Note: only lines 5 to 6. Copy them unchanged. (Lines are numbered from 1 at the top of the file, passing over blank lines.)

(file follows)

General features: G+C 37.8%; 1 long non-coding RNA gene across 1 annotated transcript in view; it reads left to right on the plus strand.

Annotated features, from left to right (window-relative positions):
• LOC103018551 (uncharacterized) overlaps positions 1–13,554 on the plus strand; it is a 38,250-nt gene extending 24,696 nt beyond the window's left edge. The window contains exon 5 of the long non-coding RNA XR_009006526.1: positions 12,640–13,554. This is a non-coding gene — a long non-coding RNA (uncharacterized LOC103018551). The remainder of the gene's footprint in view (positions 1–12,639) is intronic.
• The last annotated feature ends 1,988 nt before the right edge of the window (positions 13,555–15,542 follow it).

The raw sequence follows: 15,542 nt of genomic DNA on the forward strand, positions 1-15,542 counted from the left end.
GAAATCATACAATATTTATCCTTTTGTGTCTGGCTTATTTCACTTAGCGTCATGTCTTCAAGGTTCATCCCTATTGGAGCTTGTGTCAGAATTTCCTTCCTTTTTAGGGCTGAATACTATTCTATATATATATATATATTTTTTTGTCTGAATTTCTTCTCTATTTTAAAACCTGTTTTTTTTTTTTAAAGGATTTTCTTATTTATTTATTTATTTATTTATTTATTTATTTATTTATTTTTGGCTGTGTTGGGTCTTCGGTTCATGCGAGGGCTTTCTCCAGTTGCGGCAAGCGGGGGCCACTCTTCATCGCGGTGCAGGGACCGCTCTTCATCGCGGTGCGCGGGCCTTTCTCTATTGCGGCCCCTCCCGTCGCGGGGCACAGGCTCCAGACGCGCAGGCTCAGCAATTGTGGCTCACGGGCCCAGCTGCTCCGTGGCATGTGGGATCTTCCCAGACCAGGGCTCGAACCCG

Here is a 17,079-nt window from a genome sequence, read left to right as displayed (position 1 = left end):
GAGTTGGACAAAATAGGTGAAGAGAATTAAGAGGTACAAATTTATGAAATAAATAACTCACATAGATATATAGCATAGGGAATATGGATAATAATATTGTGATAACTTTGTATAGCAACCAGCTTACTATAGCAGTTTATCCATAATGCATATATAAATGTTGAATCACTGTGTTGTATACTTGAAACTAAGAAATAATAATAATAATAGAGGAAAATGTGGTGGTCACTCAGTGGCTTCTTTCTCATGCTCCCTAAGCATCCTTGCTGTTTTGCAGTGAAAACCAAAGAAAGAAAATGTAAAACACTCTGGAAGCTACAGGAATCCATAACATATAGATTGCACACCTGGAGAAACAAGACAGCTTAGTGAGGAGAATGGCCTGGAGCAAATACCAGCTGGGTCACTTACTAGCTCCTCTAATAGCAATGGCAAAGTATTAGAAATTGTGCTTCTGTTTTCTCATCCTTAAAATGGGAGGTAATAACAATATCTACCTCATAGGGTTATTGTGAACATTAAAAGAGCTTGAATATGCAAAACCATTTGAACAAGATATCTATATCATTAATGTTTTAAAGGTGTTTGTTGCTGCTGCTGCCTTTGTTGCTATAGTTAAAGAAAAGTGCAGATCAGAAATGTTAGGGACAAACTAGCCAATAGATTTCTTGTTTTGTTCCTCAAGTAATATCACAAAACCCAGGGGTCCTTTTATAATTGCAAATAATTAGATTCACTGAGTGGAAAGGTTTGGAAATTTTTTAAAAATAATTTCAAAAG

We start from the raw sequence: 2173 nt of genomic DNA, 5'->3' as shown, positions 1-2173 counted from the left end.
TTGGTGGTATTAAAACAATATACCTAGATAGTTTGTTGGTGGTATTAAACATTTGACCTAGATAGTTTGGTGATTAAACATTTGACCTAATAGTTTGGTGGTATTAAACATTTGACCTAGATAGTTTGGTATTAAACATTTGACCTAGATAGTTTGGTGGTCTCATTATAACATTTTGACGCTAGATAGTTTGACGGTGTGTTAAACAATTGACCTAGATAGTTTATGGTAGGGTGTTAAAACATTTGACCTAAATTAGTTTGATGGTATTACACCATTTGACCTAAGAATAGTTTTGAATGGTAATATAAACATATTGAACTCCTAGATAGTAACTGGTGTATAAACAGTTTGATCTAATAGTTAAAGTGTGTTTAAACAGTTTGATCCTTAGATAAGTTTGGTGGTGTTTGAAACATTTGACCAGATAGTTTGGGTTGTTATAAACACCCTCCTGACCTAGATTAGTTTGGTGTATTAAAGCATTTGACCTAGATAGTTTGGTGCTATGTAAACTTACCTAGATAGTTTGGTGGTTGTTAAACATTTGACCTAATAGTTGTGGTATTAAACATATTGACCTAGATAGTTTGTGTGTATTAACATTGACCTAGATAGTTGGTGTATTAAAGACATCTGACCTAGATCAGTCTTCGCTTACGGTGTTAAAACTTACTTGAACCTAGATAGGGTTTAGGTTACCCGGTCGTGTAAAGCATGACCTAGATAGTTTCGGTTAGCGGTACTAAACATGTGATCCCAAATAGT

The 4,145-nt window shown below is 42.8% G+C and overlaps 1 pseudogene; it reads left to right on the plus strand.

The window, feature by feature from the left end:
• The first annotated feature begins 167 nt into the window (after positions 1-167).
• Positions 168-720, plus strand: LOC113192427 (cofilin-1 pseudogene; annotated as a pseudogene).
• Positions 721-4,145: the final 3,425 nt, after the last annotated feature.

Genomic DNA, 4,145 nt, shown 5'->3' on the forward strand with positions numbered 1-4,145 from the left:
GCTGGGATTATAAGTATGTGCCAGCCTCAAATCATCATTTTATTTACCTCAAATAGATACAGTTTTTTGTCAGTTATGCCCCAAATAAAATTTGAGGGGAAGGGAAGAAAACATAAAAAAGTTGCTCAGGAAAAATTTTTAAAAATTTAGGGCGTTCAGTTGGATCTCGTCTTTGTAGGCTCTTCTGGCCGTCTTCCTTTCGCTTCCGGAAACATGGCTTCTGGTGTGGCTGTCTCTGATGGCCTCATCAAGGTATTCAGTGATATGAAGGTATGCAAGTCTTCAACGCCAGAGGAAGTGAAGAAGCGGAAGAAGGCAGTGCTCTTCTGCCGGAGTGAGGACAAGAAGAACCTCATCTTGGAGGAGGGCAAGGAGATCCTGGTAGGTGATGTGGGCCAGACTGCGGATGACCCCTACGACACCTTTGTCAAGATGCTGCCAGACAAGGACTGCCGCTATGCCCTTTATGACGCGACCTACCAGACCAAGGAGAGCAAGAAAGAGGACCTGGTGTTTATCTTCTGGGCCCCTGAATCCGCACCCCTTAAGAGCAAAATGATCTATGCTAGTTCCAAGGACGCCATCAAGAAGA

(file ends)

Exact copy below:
The raw sequence follows: 15,542 nt of genomic DNA on the forward strand, positions 1-15,542 counted from the left end.
GAAATCATACAATATTTATCCTTTTGTGTCTGGCTTATTTCACTTAGCGTCATGTCTTCAAGGTTCATCCCTATTGGAGCTTGTGTCAGAATTTCCTTCCTTTTTAGGGCTGAATACTATTCTATATATATATATATATTTTTTTGTCTGAATTTCTTCTCTATTTTAAAACCTGTTTTTTTTTTTTAAAGGATTTTCTTATTTATTTATTTATTTATTTATTTATTTATTTATTTATTTTTGGCTGTGTTGGGTCTTCGGTTCATGCGAGGGCTTTCTCCAGTTGCGGCAAGCGGGGGCCACTCTTCATCGCGGTGCAGGGACCGCTCTTCATCGCGGTGCGCGGGCCTTTCTCTATTGCGGCCCCTCCCGTCGCGGGGCACAGGCTCCAGACGCGCAGGCTCAGCAATTGTGGCTCACGGGCCCAGCTGCTCCGTGGCATGTGGGATCTTCCCAGACCAGGGCTCGAACCCG